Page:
I have often wondered about this picture. I wondered about the depth of their connection. I wonder about what they saw together and what they went through with one another.
What a great title to put on a photograph.
I have some of my baby pictures in this box. I have a few photos from my younger years. I don’t remember them much. Then again, does anybody remember when they were young? Or, is our youth more like a story that happened to us in another lifetime?
I think of my old bedroom. I think about the different phases of my youth, which I know happened. I was there. I lived through this; yet somehow, my story is more like an old movie that I sat through once. Sometimes there were subtitles, as if the movie of my life was something I could never understand.
Know what I mean?
Come to think of it, if it were to become a movie, I wonder who would be the narrator. I think that for some parts of my life, it would be Animal from the Muppets. But no, I think I would need someone whose voice would give justice to my story. But anyway, I digress.
The best photos that I own are from when our families gathered. I remember the tables of food. I remember that something always spilled or a dish or a glass broke. And someone would say, “It ain’t a party until someone spills something” or “Breaks something.”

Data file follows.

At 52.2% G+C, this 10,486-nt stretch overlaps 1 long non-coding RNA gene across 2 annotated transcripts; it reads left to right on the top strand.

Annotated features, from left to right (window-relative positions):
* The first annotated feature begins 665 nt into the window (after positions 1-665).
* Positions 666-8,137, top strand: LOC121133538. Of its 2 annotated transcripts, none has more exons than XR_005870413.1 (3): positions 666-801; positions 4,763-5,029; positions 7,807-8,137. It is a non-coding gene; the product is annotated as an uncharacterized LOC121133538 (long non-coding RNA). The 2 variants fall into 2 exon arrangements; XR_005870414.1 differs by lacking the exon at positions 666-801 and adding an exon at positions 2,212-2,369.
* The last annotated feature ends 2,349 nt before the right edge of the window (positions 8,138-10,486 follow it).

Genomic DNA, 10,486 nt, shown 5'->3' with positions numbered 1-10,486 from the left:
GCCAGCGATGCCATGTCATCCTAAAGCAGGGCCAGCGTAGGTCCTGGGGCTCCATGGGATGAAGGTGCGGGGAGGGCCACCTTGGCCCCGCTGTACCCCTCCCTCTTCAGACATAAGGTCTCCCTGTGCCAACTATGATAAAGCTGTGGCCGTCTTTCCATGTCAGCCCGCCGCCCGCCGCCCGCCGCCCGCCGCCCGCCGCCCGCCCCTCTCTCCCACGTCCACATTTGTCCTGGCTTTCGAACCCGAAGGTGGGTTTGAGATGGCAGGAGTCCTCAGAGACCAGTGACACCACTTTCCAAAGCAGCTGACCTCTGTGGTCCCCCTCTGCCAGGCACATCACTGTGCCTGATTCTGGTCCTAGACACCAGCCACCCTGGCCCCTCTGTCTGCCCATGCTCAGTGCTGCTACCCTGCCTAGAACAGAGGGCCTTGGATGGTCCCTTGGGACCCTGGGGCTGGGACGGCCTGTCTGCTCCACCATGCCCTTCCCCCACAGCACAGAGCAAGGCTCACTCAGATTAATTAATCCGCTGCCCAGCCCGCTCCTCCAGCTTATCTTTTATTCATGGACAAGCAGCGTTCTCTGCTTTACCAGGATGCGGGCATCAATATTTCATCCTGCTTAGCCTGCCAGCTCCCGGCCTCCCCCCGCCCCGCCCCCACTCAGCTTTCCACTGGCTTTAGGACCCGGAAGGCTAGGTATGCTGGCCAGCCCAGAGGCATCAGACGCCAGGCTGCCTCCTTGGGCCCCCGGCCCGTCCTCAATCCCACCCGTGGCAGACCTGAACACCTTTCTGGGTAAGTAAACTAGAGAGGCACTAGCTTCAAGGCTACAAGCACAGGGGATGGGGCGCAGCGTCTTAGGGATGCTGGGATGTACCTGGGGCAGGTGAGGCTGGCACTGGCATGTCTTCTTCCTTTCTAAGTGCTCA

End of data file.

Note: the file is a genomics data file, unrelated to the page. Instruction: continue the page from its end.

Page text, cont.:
I miss my family. I miss the memories. I miss Mom and I miss The Old Man. I miss the beach and the trips to Point Lookout.
I miss my trips to Florida.
I miss my early morning walks at sunrise along the beach at Ft. Lauderdale.
I remember a breakfast I ate when Mom was in the hospital. I was seated outdoors. I had coffee. I had some orange juice. I had steak and huevos rancheros. I was facing the ocean and watching the navy ship, USS New York, head out to sea.
I had a million ideas in my head and million hopes to dream about. I still had Mom around. She wasn’t doing very well but at least she was around to speak with.
I miss that.
As a matter of fact, there was a tattoo shop that was not too far from where I ate breakfast that morning. My brother Dave and I went there the last time he and I were in Florida together. We got matching tattoos “6.10.15.” This was the day Mom died.
See what this box does?
I’ve not even opened it; yet, I can feel the emotion. I can feel the buried treasure that live in this box. I can feel the presence of something bigger than the pictures. I can feel the memory, which is just fine because a time will come that we all move on; but the memories we leave will carry on.
By the way, I wish I could take you back to one of my family get-togethers. If I could, I’d take you back to one from the holidays. The house was filled with family. There was a bedroom filled with coats on the bed. And the food was great. The mood was even better. I would let you get a hug from some of the best huggers in my family. I swear, you would never feel alone again. All you would do is remember the hug and that would help.
My family would love you. They’d welcome you to the table and feed you until your belly begged you to stop. And then we’d have dessert!
Maybe I should go look for that box.
I know where it is. I’m not sure if I’m ready to tackle all of the emotions that come with this. But hey, I’m sure you understand. In fact, I know you do.
That’s why you’re here.
It’s because you get it.